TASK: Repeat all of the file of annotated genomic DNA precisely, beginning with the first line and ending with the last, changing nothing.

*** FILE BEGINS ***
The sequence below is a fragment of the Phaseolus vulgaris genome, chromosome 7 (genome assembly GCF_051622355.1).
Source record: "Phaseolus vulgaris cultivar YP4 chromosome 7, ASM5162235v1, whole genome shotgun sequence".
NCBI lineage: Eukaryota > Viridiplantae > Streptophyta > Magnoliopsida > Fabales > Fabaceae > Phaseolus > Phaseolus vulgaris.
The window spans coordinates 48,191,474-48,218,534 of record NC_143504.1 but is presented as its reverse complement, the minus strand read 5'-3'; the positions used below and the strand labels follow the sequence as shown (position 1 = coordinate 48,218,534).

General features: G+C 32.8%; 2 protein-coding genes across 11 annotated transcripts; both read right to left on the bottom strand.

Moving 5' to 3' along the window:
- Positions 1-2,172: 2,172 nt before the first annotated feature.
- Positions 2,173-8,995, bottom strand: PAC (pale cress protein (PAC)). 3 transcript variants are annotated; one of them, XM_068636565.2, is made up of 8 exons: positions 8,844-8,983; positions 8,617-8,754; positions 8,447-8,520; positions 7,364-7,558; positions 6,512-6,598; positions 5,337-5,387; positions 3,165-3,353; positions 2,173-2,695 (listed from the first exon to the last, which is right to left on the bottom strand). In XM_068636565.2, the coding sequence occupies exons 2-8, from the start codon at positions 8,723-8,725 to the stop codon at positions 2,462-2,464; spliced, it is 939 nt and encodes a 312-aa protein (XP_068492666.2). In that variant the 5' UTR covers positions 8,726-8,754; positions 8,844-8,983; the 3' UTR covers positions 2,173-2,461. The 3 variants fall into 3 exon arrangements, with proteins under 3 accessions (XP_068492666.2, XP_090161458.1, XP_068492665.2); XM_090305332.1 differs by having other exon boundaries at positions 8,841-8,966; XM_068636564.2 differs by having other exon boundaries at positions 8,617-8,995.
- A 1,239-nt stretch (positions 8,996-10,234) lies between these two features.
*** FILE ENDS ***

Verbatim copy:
The sequence below is a fragment of the Phaseolus vulgaris genome, chromosome 7 (genome assembly GCF_051622355.1).
Source record: "Phaseolus vulgaris cultivar YP4 chromosome 7, ASM5162235v1, whole genome shotgun sequence".
NCBI lineage: Eukaryota > Viridiplantae > Streptophyta > Magnoliopsida > Fabales > Fabaceae > Phaseolus > Phaseolus vulgaris.
The window spans coordinates 48,191,474-48,218,534 of record NC_143504.1 but is presented as its reverse complement, the minus strand read 5'-3'; the positions used below and the strand labels follow the sequence as shown (position 1 = coordinate 48,218,534).

General features: G+C 32.8%; 2 protein-coding genes across 11 annotated transcripts; both read right to left on the bottom strand.

Moving 5' to 3' along the window:
- Positions 1-2,172: 2,172 nt before the first annotated feature.
- Positions 2,173-8,995, bottom strand: PAC (pale cress protein (PAC)). 3 transcript variants are annotated; one of them, XM_068636565.2, is made up of 8 exons: positions 8,844-8,983; positions 8,617-8,754; positions 8,447-8,520; positions 7,364-7,558; positions 6,512-6,598; positions 5,337-5,387; positions 3,165-3,353; positions 2,173-2,695 (listed from the first exon to the last, which is right to left on the bottom strand). In XM_068636565.2, the coding sequence occupies exons 2-8, from the start codon at positions 8,723-8,725 to the stop codon at positions 2,462-2,464; spliced, it is 939 nt and encodes a 312-aa protein (XP_068492666.2). In that variant the 5' UTR covers positions 8,726-8,754; positions 8,844-8,983; the 3' UTR covers positions 2,173-2,461. The 3 variants fall into 3 exon arrangements, with proteins under 3 accessions (XP_068492666.2, XP_090161458.1, XP_068492665.2); XM_090305332.1 differs by having other exon boundaries at positions 8,841-8,966; XM_068636564.2 differs by having other exon boundaries at positions 8,617-8,995.
- A 1,239-nt stretch (positions 8,996-10,234) lies between these two features.